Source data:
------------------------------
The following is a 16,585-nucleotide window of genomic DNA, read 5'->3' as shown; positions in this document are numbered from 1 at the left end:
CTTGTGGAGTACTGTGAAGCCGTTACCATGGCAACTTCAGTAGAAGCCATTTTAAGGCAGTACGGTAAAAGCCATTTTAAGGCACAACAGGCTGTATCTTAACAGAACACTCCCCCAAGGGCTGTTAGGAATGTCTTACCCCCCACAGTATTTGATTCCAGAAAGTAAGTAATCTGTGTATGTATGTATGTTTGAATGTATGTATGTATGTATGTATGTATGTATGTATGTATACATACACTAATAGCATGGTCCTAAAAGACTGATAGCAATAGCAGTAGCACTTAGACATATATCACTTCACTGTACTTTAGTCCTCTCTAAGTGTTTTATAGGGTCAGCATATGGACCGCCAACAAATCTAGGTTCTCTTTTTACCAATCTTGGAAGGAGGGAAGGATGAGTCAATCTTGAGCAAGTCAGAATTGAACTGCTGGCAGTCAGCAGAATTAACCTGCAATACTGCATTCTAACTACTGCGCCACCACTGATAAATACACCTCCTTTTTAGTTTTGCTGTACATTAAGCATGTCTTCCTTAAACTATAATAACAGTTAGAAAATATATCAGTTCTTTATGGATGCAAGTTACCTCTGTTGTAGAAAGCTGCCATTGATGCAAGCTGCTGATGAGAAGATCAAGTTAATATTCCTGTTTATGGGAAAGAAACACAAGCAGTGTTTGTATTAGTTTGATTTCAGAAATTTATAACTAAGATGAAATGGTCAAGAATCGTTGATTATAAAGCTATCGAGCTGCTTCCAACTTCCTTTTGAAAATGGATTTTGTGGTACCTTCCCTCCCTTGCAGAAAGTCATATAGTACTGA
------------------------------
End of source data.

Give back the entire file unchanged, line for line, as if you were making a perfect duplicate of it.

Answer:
The following is a 16,585-nucleotide window of genomic DNA, read 5'->3' as shown; positions in this document are numbered from 1 at the left end:
CTTGTGGAGTACTGTGAAGCCGTTACCATGGCAACTTCAGTAGAAGCCATTTTAAGGCAGTACGGTAAAAGCCATTTTAAGGCACAACAGGCTGTATCTTAACAGAACACTCCCCCAAGGGCTGTTAGGAATGTCTTACCCCCCACAGTATTTGATTCCAGAAAGTAAGTAATCTGTGTATGTATGTATGTTTGAATGTATGTATGTATGTATGTATGTATGTATGTATGTATACATACACTAATAGCATGGTCCTAAAAGACTGATAGCAATAGCAGTAGCACTTAGACATATATCACTTCACTGTACTTTAGTCCTCTCTAAGTGTTTTATAGGGTCAGCATATGGACCGCCAACAAATCTAGGTTCTCTTTTTACCAATCTTGGAAGGAGGGAAGGATGAGTCAATCTTGAGCAAGTCAGAATTGAACTGCTGGCAGTCAGCAGAATTAACCTGCAATACTGCATTCTAACTACTGCGCCACCACTGATAAATACACCTCCTTTTTAGTTTTGCTGTACATTAAGCATGTCTTCCTTAAACTATAATAACAGTTAGAAAATATATCAGTTCTTTATGGATGCAAGTTACCTCTGTTGTAGAAAGCTGCCATTGATGCAAGCTGCTGATGAGAAGATCAAGTTAATATTCCTGTTTATGGGAAAGAAACACAAGCAGTGTTTGTATTAGTTTGATTTCAGAAATTTATAACTAAGATGAAATGGTCAAGAATCGTTGATTATAAAGCTATCGAGCTGCTTCCAACTTCCTTTTGAAAATGGATTTTGTGGTACCTTCCCTCCCTTGCAGAAAGTCATATAGTACTGA